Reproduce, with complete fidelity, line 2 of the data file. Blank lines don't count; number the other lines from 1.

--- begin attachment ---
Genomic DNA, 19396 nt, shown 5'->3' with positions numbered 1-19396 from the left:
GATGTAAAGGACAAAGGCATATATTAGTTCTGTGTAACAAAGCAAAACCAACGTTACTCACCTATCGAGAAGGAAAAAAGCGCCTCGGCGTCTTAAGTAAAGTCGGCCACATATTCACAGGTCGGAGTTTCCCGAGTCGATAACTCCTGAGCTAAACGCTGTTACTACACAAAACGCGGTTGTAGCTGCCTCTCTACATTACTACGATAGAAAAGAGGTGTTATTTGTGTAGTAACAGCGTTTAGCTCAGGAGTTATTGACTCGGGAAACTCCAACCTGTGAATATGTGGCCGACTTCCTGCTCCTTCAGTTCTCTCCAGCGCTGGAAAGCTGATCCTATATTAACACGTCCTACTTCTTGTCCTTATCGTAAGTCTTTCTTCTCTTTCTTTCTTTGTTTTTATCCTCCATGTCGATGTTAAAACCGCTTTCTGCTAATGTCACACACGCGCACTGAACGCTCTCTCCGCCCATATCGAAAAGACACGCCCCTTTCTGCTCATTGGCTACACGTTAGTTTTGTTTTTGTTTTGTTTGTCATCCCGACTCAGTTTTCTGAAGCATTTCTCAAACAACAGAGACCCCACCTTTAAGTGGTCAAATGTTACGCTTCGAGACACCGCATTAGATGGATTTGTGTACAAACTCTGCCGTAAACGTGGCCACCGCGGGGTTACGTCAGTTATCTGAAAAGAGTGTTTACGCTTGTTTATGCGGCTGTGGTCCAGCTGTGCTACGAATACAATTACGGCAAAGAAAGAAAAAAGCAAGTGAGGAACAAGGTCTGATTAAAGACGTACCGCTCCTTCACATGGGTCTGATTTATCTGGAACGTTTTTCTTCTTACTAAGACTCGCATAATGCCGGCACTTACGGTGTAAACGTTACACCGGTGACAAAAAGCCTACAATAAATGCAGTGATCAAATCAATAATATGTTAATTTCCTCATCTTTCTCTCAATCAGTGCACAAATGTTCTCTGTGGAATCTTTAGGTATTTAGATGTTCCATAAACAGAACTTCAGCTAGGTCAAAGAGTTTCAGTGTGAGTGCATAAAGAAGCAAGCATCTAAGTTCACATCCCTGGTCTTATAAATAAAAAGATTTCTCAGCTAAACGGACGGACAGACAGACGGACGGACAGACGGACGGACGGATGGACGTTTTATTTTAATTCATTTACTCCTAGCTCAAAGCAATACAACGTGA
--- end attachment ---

GATGTAAAGGACAAAGGCATATATTAGTTCTGTGTAACAAAGCAAAACCAACGTTACTCACCTATCGAGAAGGAAAAAAGCGCCTCGGCGTCTTAAGTAAAGTCGGCCACATATTCACAGGTCGGAGTTTCCCGAGTCGATAACTCCTGAGCTAAACGCTGTTACTACACAAAACGCGGTTGTAGCTGCCTCTCTACATTACTACGATAGAAAAGAGGTGTTATTTGTGTAGTAACAGCGTTTAGCTCAGGAGTTATTGACTCGGGAAACTCCAACCTGTGAATATGTGGCCGACTTCCTGCTCCTTCAGTTCTCTCCAGCGCTGGAAAGCTGATCCTATATTAACACGTCCTACTTCTTGTCCTTATCGTAAGTCTTTCTTCTCTTTCTTTCTTTGTTTTTATCCTCCATGTCGATGTTAAAACCGCTTTCTGCTAATGTCACACACGCGCACTGAACGCTCTCTCCGCCCATATCGAAAAGACACGCCCCTTTCTGCTCATTGGCTACACGTTAGTTTTGTTTTTGTTTTGTTTGTCATCCCGACTCAGTTTTCTGAAGCATTTCTCAAACAACAGAGACCCCACCTTTAAGTGGTCAAATGTTACGCTTCGAGACACCGCATTAGATGGATTTGTGTACAAACTCTGCCGTAAACGTGGCCACCGCGGGGTTACGTCAGTTATCTGAAAAGAGTGTTTACGCTTGTTTATGCGGCTGTGGTCCAGCTGTGCTACGAATACAATTACGGCAAAGAAAGAAAAAAGCAAGTGAGGAACAAGGTCTGATTAAAGACGTACCGCTCCTTCACATGGGTCTGATTTATCTGGAACGTTTTTCTTCTTACTAAGACTCGCATAATGCCGGCACTTACGGTGTAAACGTTACACCGGTGACAAAAAGCCTACAATAAATGCAGTGATCAAATCAATAATATGTTAATTTCCTCATCTTTCTCTCAATCAGTGCACAAATGTTCTCTGTGGAATCTTTAGGTATTTAGATGTTCCATAAACAGAACTTCAGCTAGGTCAAAGAGTTTCAGTGTGAGTGCATAAAGAAGCAAGCATCTAAGTTCACATCCCTGGTCTTATAAATAAAAAGATTTCTCAGCTAAACGGACGGACAGACAGACGGACGGACAGACGGACGGACGGATGGACGTTTTATTTTAATTCATTTACTCCTAGCTCAAAGCAATACAACGTGA